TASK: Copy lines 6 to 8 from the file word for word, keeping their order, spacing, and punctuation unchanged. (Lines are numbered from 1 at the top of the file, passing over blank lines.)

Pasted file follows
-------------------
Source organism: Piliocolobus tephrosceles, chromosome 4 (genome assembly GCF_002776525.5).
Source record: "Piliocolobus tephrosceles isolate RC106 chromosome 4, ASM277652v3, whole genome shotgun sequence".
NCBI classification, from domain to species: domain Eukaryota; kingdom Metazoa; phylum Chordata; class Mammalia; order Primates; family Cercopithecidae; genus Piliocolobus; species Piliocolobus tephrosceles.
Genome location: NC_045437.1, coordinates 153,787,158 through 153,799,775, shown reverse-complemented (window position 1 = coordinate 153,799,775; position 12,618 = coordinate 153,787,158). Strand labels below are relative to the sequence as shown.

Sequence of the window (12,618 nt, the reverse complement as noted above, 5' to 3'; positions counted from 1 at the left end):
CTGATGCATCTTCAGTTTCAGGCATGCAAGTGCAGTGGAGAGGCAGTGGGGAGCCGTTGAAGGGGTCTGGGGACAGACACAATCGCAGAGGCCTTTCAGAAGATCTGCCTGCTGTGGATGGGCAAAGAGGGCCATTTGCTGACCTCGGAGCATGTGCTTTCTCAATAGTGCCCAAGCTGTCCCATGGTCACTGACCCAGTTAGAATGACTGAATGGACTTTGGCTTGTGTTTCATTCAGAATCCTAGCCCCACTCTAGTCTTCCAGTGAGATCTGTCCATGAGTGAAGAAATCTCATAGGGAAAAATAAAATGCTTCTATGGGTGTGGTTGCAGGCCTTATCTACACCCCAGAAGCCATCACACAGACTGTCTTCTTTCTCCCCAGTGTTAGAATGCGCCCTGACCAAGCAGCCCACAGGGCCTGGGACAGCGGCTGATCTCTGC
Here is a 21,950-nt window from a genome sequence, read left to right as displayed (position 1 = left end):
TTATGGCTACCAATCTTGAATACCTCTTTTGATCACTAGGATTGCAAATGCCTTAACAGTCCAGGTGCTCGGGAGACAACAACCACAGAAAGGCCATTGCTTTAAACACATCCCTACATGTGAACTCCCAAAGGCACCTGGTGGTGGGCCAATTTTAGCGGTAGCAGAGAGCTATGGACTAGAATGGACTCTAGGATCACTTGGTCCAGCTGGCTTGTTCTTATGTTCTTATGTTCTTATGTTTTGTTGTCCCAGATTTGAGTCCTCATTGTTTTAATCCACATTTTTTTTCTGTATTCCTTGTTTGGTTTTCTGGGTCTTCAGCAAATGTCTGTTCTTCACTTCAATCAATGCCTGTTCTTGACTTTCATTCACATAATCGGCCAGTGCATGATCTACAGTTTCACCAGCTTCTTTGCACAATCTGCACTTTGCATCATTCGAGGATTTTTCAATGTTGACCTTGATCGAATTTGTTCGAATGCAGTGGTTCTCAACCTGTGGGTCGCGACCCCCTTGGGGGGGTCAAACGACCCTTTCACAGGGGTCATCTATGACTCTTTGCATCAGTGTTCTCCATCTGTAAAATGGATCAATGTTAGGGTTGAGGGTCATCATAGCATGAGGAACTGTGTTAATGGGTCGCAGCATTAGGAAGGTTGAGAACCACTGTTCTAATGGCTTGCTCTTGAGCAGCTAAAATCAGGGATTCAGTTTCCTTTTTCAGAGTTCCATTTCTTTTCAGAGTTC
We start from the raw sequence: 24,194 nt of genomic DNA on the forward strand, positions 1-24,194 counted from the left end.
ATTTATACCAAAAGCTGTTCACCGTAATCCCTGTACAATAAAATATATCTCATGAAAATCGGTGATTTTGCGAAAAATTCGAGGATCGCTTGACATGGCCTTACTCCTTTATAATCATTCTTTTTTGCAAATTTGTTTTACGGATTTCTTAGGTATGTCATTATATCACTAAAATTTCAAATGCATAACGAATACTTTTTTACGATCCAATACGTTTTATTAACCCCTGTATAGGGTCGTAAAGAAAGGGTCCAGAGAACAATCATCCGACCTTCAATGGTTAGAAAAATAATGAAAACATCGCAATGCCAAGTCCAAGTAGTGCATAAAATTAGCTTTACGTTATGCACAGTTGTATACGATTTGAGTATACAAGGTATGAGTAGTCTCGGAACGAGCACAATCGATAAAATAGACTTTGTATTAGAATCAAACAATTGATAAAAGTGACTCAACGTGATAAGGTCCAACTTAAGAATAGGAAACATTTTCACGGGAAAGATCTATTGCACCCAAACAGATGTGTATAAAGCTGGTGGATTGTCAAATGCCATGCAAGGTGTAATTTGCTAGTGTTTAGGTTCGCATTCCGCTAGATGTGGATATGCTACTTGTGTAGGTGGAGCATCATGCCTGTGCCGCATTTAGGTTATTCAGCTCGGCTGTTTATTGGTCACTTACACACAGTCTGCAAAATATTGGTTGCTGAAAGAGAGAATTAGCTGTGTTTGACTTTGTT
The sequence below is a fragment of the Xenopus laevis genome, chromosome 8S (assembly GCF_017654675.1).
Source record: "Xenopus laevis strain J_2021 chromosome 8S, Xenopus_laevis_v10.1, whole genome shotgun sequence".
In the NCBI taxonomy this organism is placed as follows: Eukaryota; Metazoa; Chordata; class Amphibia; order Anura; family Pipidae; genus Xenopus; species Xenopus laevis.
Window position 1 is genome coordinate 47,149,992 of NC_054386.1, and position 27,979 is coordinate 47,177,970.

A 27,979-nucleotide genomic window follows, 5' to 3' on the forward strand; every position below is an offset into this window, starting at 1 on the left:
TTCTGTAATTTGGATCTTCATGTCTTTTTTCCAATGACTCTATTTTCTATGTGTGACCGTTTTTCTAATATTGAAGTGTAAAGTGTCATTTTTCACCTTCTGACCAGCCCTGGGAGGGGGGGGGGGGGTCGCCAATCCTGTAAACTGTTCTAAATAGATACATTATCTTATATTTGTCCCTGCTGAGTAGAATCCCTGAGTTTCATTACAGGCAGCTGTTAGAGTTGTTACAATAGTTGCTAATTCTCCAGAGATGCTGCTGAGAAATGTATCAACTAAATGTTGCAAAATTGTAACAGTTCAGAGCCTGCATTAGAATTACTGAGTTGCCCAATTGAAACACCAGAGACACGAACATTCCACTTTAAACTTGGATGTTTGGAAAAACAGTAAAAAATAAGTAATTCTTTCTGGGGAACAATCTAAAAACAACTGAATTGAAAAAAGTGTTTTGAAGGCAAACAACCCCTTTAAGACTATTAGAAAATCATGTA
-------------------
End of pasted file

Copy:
CTGATGCATCTTCAGTTTCAGGCATGCAAGTGCAGTGGAGAGGCAGTGGGGAGCCGTTGAAGGGGTCTGGGGACAGACACAATCGCAGAGGCCTTTCAGAAGATCTGCCTGCTGTGGATGGGCAAAGAGGGCCATTTGCTGACCTCGGAGCATGTGCTTTCTCAATAGTGCCCAAGCTGTCCCATGGTCACTGACCCAGTTAGAATGACTGAATGGACTTTGGCTTGTGTTTCATTCAGAATCCTAGCCCCACTCTAGTCTTCCAGTGAGATCTGTCCATGAGTGAAGAAATCTCATAGGGAAAAATAAAATGCTTCTATGGGTGTGGTTGCAGGCCTTATCTACACCCCAGAAGCCATCACACAGACTGTCTTCTTTCTCCCCAGTGTTAGAATGCGCCCTGACCAAGCAGCCCACAGGGCCTGGGACAGCGGCTGATCTCTGC
Here is a 21,950-nt window from a genome sequence, read left to right as displayed (position 1 = left end):
TTATGGCTACCAATCTTGAATACCTCTTTTGATCACTAGGATTGCAAATGCCTTAACAGTCCAGGTGCTCGGGAGACAACAACCACAGAAAGGCCATTGCTTTAAACACATCCCTACATGTGAACTCCCAAAGGCACCTGGTGGTGGGCCAATTTTAGCGGTAGCAGAGAGCTATGGACTAGAATGGACTCTAGGATCACTTGGTCCAGCTGGCTTGTTCTTATGTTCTTATGTTCTTATGTTTTGTTGTCCCAGATTTGAGTCCTCATTGTTTTAATCCACATTTTTTTTCTGTATTCCTTGTTTGGTTTTCTGGGTCTTCAGCAAATGTCTGTTCTTCACTTCAATCAATGCCTGTTCTTGACTTTCATTCACATAATCGGCCAGTGCATGATCTACAGTTTCACCAGCTTCTTTGCACAATCTGCACTTTGCATCATTCGAGGATTTTTCAATGTTGACCTTGATCGAATTTGTTCGAATGCAGTGGTTCTCAACCTGTGGGTCGCGACCCCCTTGGGGGGGTCAAACGACCCTTTCACAGGGGTCATCTATGACTCTTTGCATCAGTGTTCTCCATCTGTAAAATGGATCAATGTTAGGGTTGAGGGTCATCATAGCATGAGGAACTGTGTTAATGGGTCGCAGCATTAGGAAGGTTGAGAACCACTGTTCTAATGGCTTGCTCTTGAGCAGCTAAAATCAGGGATTCAGTTTCCTTTTTCAGAGTTCCATTTCTTTTCAGAGTTC